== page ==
Date of Award
Political Science & Economics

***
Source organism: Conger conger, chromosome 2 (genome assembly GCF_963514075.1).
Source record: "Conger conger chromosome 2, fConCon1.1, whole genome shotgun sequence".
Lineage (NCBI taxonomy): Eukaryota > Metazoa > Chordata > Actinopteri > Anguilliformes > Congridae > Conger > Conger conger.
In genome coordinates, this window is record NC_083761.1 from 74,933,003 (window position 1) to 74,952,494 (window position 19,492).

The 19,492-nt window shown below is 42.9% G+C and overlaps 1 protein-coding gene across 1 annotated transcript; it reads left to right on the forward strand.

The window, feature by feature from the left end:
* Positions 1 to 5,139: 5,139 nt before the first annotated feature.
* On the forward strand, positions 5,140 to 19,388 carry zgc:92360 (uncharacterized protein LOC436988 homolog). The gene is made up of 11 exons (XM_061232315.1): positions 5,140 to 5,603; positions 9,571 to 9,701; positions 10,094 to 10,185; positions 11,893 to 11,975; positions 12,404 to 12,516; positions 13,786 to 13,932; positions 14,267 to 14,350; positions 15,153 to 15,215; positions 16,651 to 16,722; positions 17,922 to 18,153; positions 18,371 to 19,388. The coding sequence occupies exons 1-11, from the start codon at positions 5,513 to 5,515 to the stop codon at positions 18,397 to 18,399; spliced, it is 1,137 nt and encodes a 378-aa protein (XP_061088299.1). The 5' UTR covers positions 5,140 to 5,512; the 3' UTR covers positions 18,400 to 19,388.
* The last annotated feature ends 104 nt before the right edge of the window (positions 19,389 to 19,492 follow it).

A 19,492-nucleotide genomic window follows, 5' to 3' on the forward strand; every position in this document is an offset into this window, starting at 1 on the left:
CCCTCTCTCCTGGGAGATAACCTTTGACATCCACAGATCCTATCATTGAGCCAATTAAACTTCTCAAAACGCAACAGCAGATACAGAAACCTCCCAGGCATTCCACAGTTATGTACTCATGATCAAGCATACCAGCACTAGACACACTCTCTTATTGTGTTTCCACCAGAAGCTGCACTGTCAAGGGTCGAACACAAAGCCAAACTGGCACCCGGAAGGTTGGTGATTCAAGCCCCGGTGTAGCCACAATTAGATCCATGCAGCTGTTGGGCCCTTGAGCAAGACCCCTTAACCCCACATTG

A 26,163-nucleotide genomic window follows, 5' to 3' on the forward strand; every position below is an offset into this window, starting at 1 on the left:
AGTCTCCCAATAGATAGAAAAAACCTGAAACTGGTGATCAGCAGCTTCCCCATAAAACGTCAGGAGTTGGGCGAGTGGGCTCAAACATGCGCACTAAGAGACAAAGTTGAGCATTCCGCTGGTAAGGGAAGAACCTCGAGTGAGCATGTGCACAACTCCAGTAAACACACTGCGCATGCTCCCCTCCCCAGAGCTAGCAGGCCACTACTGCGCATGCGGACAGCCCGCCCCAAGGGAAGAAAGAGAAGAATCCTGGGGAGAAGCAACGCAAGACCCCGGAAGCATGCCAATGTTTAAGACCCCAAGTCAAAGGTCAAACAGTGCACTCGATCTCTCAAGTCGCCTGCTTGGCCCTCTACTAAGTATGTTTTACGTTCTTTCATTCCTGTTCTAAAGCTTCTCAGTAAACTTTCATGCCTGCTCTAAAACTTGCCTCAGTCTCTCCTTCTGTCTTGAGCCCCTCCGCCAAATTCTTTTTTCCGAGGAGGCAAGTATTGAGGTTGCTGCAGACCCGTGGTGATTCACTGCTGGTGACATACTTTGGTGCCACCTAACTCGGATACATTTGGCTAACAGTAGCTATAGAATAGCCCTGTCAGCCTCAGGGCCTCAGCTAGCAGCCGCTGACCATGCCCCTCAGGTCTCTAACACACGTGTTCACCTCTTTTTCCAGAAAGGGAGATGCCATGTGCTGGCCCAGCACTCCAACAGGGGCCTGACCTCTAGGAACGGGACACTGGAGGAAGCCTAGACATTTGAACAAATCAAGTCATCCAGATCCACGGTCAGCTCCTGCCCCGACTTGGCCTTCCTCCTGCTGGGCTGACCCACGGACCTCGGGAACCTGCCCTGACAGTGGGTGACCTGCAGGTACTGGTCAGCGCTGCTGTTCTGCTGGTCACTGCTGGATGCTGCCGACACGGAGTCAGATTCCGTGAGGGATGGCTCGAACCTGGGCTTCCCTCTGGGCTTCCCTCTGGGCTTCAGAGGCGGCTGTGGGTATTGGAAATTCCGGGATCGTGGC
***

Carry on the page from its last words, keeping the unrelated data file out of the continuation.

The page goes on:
Amid the burgeoning literature on international norms, the study of states that violate them, so called pariahs, remains sparse (Shannon 2000). Although recent studies of pariah states have the identified numerous ways in which they break international norms, we do not know why they pursue one action over another (E.g Geldenhuys 2004, Nincic 2005). I argue that the export of violence is caused by the state’s "revolutionary identity" which leads to the adoption of competing and incompatible norms. Using qualitative comparative analysis (QCA) I test this against other alternate and prevailing hypotheses, demonstrating that a combination of sovereignty, existential threat, and either irredentism or a revolutionary identity is necessary to cause the export of violence. As an additional analysis, I examine this under the Cold War and Post-Cold War eras, achieving similar results.